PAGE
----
The Existential Crisis Facing the Industry… Correction: ALL Industries!

Discussion on the use of behavioral targeting, data management, psychometrics, and social analytics is impacting society and its role in the future of research, data management, and communications industries.

The controversy surrounding Cambridge Analytica’s role in utilizing Facebook’s data – OUR data – to direct the outcome of the 2016 election has caused quite a firestorm of misunderstanding and dissemination of misguided information. We are still learning all the specific details regarding the tactics Cambridge Analytica deployed, so to keep us focused, I want to concentrate on the use of personal data and how it is leveraged to influence or manipulate people and the impact this could have on our society and the industries that drive our economy.

As headline after headline rolls out of the media industrial complex, the world is finally learning what “big data” really means and how their personal data can be leveraged to manipulate the behavioral outcomes of large population groups. In the Information Age, I would call this our moment of enlightenment. And I do believe this situation will continue to escalate and become an existential crisis for the research, data management, and media industries. A crisis that if not properly addressed, will lead to a collapse of current business models and potentially entire industry sectors.

Every one of us who were innovators and early adopters of behavioral targeting, data management, psychometrics, and social analytics are all accountable for what has manifested today. It is in times like this that we must insert ourselves as socially responsible mediators and practitioners to secure the future of research, data management, and communications industries and to secure a future of sustainable cultural discourse.

I have been working in the psychometrics space for nearly ten years, with application to the practice of behavioral design and cultural transformation. But prior to that, I was in digital media. About 8 years ago, I had formed a joint venture with a social science research company, to leverage their methodology to design a practice, which at the time we called ‘cognitive marketing’. Very quickly we realized the impact these methods could have in changing collective perception and behavior, and ultimately creating cultural paradigm shifts through intentional design, and not necessarily for the better.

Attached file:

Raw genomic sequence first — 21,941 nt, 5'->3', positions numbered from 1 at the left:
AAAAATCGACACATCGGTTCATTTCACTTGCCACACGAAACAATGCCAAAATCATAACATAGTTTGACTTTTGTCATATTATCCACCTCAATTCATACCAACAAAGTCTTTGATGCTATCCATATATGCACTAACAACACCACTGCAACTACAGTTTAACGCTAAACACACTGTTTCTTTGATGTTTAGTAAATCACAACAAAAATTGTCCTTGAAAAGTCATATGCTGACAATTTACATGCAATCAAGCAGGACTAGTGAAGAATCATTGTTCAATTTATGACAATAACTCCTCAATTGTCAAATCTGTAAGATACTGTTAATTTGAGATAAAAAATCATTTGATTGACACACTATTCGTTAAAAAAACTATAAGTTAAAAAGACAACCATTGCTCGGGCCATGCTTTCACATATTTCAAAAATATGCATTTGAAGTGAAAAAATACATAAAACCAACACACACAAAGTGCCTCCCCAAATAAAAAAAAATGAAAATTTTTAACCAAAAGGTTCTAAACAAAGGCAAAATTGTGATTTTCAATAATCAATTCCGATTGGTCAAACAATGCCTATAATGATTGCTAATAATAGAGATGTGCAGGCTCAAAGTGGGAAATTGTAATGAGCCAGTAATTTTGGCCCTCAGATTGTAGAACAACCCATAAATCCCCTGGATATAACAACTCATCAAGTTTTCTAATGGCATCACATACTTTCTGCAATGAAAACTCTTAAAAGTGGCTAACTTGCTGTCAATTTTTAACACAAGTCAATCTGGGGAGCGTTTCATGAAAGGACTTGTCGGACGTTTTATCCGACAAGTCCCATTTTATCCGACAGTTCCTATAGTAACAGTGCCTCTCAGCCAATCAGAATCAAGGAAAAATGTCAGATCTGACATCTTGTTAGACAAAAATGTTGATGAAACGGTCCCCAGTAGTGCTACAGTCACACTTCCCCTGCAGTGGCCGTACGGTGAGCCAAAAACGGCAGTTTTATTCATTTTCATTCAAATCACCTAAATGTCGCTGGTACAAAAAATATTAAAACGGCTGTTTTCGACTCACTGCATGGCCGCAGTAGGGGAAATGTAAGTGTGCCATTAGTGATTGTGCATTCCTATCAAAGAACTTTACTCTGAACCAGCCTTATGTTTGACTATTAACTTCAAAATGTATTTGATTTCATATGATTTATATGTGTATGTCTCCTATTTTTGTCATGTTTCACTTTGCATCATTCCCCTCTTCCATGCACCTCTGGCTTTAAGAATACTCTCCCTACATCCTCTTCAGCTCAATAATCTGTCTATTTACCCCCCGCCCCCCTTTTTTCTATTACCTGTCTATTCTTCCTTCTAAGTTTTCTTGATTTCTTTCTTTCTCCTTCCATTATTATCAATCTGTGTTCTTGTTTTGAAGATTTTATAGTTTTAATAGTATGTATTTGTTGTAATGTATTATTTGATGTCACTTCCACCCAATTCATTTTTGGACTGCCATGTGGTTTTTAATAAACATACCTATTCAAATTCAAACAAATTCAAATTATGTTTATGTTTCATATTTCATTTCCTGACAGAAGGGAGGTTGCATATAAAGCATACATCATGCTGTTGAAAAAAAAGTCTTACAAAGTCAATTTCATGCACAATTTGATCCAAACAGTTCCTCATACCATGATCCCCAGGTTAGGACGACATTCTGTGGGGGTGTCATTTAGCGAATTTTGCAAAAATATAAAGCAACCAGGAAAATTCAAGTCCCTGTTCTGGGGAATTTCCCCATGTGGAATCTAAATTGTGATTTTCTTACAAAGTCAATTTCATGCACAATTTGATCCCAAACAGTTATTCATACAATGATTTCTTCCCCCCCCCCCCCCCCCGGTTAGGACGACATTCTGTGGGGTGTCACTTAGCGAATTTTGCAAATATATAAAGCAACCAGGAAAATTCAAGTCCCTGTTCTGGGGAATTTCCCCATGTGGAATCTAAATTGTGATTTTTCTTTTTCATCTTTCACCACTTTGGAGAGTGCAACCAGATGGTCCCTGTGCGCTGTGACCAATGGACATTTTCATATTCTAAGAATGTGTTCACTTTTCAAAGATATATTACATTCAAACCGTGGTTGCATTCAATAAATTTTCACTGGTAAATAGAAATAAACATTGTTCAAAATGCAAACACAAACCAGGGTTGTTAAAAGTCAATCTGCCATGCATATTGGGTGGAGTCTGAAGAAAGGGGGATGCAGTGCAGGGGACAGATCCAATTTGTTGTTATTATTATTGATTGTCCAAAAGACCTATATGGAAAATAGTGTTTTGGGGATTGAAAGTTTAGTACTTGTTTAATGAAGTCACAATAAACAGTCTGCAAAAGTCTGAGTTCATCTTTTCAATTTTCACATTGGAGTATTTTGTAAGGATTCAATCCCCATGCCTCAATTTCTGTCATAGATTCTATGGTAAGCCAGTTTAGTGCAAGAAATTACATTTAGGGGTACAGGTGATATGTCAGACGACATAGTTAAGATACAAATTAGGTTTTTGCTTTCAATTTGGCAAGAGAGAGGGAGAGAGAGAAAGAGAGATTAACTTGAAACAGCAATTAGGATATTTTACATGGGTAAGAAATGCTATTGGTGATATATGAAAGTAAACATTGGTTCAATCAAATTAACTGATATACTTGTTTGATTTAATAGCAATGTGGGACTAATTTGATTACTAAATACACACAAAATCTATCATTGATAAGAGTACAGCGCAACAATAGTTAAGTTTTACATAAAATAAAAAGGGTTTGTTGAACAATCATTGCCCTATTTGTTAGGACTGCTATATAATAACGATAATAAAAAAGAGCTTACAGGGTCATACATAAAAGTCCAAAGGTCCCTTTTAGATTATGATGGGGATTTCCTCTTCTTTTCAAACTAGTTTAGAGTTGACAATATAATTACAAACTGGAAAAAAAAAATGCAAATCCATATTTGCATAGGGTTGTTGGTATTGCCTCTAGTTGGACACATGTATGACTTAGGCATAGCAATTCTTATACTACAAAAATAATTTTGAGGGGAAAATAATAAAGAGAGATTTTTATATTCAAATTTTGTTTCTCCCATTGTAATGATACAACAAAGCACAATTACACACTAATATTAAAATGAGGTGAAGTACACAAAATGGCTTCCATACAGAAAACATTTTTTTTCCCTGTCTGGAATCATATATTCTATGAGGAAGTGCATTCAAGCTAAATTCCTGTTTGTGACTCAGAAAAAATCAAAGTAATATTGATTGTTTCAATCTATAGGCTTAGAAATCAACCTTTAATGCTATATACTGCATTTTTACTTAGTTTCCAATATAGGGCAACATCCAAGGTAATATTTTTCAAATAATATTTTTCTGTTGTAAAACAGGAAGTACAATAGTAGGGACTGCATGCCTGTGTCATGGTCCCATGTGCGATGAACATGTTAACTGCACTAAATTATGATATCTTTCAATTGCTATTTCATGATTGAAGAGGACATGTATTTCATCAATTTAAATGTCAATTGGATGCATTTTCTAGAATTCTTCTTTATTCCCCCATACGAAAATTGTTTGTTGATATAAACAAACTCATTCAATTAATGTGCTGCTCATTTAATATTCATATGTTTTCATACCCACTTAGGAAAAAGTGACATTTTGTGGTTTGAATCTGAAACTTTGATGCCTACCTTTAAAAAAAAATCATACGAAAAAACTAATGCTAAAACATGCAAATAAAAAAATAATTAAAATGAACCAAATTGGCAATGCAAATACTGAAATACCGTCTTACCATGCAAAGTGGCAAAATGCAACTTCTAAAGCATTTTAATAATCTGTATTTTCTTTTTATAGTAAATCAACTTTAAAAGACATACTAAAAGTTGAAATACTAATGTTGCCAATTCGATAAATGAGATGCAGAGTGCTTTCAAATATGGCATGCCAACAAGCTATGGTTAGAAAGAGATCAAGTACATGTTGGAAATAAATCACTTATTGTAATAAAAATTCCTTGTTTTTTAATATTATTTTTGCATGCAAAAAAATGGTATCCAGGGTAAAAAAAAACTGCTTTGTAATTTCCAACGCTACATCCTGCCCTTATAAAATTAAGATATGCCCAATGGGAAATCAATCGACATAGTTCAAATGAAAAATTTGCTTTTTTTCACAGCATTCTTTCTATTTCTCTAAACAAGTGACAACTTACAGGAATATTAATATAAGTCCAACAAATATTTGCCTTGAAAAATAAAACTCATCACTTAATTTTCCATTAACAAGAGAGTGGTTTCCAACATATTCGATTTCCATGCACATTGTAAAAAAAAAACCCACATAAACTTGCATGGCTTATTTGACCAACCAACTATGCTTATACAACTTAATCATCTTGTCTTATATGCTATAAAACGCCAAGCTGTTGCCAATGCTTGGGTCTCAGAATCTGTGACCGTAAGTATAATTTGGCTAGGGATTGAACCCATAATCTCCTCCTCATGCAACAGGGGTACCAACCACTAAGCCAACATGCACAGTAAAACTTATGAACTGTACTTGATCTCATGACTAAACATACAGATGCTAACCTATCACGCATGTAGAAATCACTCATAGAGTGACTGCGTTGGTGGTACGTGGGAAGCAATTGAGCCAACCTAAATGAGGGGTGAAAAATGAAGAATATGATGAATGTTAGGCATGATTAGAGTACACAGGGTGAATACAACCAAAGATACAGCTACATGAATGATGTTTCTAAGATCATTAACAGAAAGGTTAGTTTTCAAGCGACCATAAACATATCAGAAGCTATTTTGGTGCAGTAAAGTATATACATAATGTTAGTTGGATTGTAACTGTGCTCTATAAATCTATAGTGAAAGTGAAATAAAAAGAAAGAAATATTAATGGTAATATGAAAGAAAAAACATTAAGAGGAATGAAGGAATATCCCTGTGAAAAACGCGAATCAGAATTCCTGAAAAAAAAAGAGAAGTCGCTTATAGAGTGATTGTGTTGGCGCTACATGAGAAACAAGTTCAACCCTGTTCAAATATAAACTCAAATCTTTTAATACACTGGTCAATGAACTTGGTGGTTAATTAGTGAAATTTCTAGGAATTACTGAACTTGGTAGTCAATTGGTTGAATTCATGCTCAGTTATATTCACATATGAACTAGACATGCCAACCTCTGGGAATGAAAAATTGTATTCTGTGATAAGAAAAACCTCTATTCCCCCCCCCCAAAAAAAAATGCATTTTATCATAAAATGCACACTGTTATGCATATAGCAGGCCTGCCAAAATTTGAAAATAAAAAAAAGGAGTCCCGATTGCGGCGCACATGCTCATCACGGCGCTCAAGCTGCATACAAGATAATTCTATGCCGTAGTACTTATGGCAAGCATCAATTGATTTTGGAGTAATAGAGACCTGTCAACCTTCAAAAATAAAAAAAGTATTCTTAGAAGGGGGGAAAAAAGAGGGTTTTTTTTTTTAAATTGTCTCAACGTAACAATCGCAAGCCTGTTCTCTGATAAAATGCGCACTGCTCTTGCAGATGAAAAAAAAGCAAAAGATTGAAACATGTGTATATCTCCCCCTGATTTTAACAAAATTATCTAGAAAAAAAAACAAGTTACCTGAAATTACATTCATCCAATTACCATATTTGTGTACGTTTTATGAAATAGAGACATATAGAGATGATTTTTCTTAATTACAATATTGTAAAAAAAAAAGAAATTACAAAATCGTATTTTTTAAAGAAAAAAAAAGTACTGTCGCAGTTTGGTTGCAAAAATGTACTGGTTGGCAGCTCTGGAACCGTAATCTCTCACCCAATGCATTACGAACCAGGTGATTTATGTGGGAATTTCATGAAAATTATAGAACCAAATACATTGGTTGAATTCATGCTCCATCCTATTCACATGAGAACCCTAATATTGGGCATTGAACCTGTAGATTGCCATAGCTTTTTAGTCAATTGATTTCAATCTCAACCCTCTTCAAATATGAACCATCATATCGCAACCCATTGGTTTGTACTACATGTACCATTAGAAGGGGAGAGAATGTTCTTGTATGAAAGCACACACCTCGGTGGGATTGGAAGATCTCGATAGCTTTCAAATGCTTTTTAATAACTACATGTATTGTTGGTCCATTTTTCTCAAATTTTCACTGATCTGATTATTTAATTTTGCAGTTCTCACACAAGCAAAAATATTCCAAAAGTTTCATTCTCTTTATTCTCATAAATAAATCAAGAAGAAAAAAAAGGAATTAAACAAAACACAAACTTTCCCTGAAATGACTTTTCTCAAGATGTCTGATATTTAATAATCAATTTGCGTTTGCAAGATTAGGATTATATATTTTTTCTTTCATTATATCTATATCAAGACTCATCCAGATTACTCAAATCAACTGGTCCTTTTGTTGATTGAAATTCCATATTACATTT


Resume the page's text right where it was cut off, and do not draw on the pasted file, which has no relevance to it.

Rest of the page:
In 2012, I hit a moral crossroads in my career and realized it was time to get out of digital marketing and apply these practices in more socially responsible ways. In the process, I found purpose amid this moral dilemma. And now, entire industries are being confronted with this dilemma and it is time for everyone to self-reflect on their own values and purpose to determine what actions or inactions to take in shaping the future of the industries we pioneered with the greatest of intentions to create a better tomorrow. Well, tomorrow is now today.

For many of us who work in psychometrics and memetics, it was rather easy to project that Trump would be the winner, months before the actual election. Purely on observation (not even with scientific validation), we could project based of the narrative framing of information, how media was reporting, and how memes were propagating across social networks the probable outcome. It was not only unsurprising that Trump won, but it was likely, based on the evolving patterns of perception and systemic interactions of our cultural system. For the trained eye, it was obvious this was by design; otherwise known as social engineering. Only now, the public is learning about it and understanding how it was done. Yet, much of the techniques Cambridge Analytica applied are the same practices (less the alleged illegal practices) most sophisticated marketers practice every day.

The attack on marketing methodologies and practices will be coming fast and furious, so it is best to attempt to get out in front of the situation. We need to recognize and appreciate the impact these new revelations can have on the research industry, as well as all media and marketing disciplines. The issues we are confronted with today are ethical and moral issues and ones we have been incapable of self-regulating. Many of us who were in digital media can recall that for many years the FTC was present at many of the digital media conferences preaching to us to self-regulate before the government stepped in. And frankly, we did a terrible job. Well, the chickens have come home to roost.

A call for self-regulation has been going on since the DoubleClick Abacus project of 1999 (which I was a part of as well) and the data layering was primitive at best, compared to what we are witnessing today. This has been an evolving issue since the first cookie was dropped. We now appear to be approaching the precipice of widespread consumer activism and what I believe to be the inevitable regulation of data collection and management practices that will have dramatic economic consequences.